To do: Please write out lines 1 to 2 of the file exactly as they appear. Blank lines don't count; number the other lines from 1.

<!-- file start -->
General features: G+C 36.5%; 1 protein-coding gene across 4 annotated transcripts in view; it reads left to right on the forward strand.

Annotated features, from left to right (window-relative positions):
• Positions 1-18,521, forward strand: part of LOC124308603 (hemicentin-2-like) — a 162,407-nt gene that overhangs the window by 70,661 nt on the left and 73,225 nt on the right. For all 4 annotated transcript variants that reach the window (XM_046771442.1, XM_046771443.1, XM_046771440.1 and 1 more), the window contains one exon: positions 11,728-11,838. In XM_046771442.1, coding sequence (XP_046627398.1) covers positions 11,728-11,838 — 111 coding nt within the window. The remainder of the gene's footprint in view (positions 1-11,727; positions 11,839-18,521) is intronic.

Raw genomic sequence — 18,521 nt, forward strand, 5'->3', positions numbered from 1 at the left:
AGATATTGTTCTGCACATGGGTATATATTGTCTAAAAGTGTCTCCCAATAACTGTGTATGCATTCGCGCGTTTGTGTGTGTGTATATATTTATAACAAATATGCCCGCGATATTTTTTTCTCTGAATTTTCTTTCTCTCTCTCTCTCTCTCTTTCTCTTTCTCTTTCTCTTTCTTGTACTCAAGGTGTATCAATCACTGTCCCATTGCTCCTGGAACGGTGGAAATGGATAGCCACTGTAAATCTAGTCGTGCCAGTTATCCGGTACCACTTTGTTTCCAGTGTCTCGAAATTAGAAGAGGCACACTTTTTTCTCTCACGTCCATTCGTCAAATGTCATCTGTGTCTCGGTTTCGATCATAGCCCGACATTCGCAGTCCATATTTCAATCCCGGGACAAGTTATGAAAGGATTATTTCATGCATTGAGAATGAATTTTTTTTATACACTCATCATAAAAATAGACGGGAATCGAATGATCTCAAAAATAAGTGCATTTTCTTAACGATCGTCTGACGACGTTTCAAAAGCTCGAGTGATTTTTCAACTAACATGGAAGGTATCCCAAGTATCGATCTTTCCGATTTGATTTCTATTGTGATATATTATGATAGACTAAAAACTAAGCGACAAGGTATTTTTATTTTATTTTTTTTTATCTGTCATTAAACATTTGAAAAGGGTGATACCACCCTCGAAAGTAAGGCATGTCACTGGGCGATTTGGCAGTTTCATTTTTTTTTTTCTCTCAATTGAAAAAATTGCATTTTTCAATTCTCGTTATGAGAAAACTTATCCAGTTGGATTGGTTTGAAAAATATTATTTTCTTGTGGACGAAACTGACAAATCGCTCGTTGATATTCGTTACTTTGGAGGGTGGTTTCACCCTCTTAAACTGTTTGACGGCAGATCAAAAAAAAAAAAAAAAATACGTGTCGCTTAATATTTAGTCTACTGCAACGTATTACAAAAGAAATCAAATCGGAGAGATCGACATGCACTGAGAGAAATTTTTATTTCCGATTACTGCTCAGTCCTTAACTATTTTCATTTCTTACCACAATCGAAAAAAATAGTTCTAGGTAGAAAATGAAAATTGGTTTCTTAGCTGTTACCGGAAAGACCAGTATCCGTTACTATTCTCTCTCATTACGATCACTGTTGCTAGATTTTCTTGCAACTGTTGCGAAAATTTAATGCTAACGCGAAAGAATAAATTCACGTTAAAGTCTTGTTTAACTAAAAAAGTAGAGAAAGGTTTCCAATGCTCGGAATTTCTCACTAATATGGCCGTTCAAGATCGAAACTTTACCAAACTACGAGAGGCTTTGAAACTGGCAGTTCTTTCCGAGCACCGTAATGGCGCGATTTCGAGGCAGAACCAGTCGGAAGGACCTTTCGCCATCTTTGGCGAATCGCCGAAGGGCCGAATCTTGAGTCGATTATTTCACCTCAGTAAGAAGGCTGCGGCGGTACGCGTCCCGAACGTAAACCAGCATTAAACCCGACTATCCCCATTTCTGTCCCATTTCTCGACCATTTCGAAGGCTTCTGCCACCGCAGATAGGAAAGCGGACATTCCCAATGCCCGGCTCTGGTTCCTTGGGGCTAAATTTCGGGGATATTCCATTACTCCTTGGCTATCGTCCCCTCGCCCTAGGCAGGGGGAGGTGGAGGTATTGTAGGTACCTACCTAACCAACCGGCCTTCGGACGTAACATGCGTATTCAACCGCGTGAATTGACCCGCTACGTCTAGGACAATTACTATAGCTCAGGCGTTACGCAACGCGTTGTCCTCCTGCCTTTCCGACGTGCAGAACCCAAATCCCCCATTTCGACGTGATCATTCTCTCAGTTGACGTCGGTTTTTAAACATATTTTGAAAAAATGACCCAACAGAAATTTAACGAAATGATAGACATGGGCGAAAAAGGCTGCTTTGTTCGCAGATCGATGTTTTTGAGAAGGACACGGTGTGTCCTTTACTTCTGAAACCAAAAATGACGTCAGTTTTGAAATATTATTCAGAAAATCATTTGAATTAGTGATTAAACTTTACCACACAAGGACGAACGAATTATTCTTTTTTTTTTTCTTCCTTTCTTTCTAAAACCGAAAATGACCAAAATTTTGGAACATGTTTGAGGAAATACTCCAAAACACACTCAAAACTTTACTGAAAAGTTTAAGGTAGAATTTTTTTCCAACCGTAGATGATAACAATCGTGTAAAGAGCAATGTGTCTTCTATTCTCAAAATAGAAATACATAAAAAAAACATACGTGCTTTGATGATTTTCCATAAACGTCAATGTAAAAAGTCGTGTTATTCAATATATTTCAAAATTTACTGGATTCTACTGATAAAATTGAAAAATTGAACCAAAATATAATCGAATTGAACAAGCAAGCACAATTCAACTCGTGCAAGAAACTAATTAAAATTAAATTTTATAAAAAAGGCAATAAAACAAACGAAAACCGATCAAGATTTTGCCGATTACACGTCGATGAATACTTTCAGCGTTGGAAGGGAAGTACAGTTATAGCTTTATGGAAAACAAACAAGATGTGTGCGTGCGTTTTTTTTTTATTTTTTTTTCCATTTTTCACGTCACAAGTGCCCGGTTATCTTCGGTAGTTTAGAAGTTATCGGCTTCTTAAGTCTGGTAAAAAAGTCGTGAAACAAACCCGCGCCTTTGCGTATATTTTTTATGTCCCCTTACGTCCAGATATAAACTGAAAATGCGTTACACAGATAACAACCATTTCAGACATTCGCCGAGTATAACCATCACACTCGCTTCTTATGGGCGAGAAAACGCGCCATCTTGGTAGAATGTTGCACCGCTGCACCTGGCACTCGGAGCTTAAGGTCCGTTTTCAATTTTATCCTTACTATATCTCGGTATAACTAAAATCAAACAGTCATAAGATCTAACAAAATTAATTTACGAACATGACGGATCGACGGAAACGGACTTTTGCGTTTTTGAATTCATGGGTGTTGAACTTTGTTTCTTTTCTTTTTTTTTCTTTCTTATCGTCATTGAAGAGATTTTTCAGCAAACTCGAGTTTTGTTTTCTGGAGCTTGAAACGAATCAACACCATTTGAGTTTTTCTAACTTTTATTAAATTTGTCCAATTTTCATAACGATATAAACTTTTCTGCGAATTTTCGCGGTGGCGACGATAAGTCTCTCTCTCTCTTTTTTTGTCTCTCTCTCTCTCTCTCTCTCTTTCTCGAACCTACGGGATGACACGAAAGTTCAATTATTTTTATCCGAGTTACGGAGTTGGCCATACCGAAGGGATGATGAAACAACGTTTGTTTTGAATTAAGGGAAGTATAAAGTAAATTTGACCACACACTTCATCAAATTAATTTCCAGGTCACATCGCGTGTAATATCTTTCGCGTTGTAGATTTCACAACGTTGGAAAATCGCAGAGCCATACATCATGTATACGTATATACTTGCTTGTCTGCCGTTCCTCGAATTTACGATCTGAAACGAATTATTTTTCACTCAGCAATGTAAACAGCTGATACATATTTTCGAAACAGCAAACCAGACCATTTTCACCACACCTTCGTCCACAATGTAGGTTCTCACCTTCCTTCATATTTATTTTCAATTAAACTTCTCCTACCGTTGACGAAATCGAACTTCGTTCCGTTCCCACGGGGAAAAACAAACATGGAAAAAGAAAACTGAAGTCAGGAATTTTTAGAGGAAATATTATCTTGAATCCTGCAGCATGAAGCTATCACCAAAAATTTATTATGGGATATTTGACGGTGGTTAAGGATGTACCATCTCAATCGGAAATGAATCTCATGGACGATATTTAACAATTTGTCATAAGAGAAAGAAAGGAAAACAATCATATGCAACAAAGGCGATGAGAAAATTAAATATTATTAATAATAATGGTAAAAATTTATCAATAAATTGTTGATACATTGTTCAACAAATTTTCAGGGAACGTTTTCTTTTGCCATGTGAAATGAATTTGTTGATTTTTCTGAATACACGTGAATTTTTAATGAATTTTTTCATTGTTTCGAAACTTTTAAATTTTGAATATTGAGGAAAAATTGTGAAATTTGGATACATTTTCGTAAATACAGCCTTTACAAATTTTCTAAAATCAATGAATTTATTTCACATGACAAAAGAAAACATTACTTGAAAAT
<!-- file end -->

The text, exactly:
General features: G+C 36.5%; 1 protein-coding gene across 4 annotated transcripts in view; it reads left to right on the forward strand.

Annotated features, from left to right (window-relative positions):